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From Brian Burch <>
Subject Re: problem using default Realm in new unit tests
Date Tue, 10 Jan 2012 03:21:23 GMT

Thank you for your prompt and helpful response... at least I know I 
haven't overlooked something simple. With your encouragement, I'm happy 
to keep "fighting the alligators until I can get back to draining the 

On 10/01/12 02:56, Konstantin Kolinko wrote:
> 2012/1/9 Brian Burch<>:
>> On 06/01/12 11:47, Konstantin Kolinko wrote:
>>> 2012/1/6 Brian Burch<>:
>>>> I am developing some new unit tests to validate SingleSignOn and
>>>> Authenticator logic. I have used this existing test class as my template:
>>>> org.apache.catalina.authenticator.TestDigestAuthenticator
>>>> .. which extends org.apache.catalina.startup.TomcatBaseTest.
>>>> I noticed that TestDigestAuthenticator sets up its own MapRealm and
>>>> assigns
>>>> it to its single Context. I thought this logic was unnecessary, and so my
>>>> own initial test logic simply used the default RealmBase provided by the
>>>> underlying Tomcat instance. I add my test user and role to that. It
>>>> worked
>>>> fine with my simple cases, however...
>>>> To test SSO, I need to set up two Contexts under the same Realm. I see
>>>> the
>>>> following message in the output log:
>>>> INFO: The start() method was called on component [Realm[Simple]] after
>>>> start() had already been called. The second call will be ignored.
>>>> I know it is an INFO message. I know the second start (and its associated
>>>> stop) are ignored and therefore are harmless. However, I am reluctant to
>>>> simply shrug and ignore it. My instincts tell me something isn't right.
>>>> I have done quite a lot of investigating, but the underlying logic is
>>>> very
>>>> hard for me to follow. Here is what I am sure about:
>>>> 1. The message is ONLY emitted in tests that create two Contexts and each
>>>> have the same Realm assigned with setRealm.
>>>> 2. The message is NOT emitted at the time the Contexts are created and
>>>> defined (servlets, security constraints, etc).
>>>> 3. The message IS emitted after the Tomcat.start method is called.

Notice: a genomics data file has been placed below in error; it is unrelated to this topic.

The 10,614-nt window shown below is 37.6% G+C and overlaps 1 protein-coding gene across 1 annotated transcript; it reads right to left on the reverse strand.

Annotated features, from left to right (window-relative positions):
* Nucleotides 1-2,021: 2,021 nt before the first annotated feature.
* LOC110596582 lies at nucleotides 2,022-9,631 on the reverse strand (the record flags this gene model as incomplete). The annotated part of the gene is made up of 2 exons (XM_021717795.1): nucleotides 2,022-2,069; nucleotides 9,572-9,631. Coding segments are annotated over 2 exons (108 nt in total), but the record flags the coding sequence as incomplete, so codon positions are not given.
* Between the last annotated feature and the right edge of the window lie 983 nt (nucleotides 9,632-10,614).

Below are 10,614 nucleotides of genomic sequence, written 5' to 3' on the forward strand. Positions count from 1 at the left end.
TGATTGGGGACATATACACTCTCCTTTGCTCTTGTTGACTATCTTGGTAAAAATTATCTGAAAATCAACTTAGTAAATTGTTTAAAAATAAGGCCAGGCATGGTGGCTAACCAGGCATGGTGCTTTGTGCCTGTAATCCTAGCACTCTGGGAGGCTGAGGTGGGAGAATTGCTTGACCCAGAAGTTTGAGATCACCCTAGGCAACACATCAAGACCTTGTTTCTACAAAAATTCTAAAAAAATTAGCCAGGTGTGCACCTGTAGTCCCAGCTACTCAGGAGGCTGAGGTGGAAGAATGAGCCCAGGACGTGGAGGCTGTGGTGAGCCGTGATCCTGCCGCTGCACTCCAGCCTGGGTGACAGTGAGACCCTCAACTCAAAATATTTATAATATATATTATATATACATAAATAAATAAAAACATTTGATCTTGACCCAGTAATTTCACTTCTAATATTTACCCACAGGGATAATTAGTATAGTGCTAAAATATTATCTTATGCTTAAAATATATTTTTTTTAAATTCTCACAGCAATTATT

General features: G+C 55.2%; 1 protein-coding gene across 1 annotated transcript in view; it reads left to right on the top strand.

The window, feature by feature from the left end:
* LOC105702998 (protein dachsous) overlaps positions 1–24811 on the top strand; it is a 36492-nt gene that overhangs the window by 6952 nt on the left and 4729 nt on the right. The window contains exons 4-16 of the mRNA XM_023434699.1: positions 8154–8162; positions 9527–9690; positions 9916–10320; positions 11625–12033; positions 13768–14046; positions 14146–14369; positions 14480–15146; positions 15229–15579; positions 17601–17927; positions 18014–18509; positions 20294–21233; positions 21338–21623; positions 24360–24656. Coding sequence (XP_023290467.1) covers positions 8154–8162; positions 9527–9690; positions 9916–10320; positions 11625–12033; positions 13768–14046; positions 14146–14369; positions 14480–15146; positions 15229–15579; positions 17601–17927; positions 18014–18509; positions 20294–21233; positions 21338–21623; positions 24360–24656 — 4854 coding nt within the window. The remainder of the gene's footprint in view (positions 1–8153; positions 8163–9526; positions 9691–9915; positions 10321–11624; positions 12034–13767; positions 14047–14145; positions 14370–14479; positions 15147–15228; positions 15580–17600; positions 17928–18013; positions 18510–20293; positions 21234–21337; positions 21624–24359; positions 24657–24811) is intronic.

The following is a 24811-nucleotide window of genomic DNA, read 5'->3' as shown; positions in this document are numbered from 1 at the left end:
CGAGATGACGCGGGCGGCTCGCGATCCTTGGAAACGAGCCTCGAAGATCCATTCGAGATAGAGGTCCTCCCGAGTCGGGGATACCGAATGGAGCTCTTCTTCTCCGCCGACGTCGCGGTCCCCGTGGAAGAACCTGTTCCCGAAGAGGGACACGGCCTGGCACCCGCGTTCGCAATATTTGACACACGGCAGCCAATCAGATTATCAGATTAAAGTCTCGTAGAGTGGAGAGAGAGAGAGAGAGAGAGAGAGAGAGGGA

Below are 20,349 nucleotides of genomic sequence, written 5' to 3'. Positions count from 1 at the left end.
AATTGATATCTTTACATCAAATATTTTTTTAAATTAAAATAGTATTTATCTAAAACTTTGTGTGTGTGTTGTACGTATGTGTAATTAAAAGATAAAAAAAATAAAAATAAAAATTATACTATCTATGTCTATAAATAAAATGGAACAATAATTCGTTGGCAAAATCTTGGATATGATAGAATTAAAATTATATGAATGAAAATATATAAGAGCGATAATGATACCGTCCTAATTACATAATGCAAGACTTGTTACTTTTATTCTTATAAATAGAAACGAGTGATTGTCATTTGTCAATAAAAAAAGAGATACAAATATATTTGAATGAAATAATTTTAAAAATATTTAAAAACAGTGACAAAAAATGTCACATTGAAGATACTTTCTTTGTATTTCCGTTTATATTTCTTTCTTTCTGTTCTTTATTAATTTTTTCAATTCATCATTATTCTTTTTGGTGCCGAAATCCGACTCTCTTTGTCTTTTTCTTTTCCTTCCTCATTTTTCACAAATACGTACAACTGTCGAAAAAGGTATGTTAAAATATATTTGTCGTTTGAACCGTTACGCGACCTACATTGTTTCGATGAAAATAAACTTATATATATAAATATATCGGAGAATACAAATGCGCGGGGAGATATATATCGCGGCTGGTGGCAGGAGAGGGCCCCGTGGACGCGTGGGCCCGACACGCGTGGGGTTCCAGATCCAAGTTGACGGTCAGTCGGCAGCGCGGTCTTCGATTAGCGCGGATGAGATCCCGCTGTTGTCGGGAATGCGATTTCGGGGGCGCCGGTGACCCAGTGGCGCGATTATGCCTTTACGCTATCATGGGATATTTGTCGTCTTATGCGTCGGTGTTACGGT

>>>> 4. The message is emitted by one of the two threads which are started on
>>>> behalf of my two contexts. The messages are issued by the start and stop
>>>> methods in the abstract class org.apache.catalina.util.LifecycleBase.
>>>> 5. org.apache.catalina.realm.RealmBase extends
>>>> org.apache.catalina.util.LifecycleMBeanBase which extends LifecycleBase.
>>>> My currently unanswered questions are:
>>>> 1. Is this message normal? (I don't see it when I start multiple contexts
>>>> under a real tomcat server, but perhaps the logging properties are
>>>> different).
>>>> 2. Why isn't the redundant startup of the Realm detected earlier and
>>>> simply
>>>> avoided (maybe the Threads are intended to race to be first with startup
>>>> -
>>>> but then I think the message should be debug level and not sound so
>>>> scary).
>>>> Please don't waste your time investigating this for me. I am only asking
>>>> the
>>>> question because I don't want too get side-tracked if one of you already
>>>> knows the answers to my questions. I'd like to settle the matter quickly
>>>> and
>>>> get back to my original task!
>>>> Thanks for listening,
>>> The message is expected. I would say that the configuration is wrong,
>>> or at least unusual.
>>> If you look at the default server.xml file you will note that the
>>> <Realm>    element there belongs to Engine. That is why it is started
>>> once.
>> I agree, and this is what the TomcatBaseTest expects. If you "tickle" tomcat
>> with TomcatBaseTest.getTomcatInstance() and then with
>> Tomcat.getDefaultRealm(), a new default RealBase (memory) instance is
>> definitely created.
>>> When Contexts are created and their context.xml files are parsed, the
>>> Contexts always get distinct new Realm instances.
>>> Instead of assigning the same Realm instance to both Contexts you
>>> should assign it to an upper container (I have not looked at the API
>>> though).  Or maybe you can have different Realm instances, but which
>>> connect to the same backing storage?
>> When the StandardEngine (extending ContainerBase) thread starts, I would
>> expect percolating getRealm calls (from Context to Host to Engine) to
>> eventually arrive at the already-defined Tomcat default Realm. HOWEVER,
>> StandardEngine overrides the ContainerBase.getRealm method and ensures that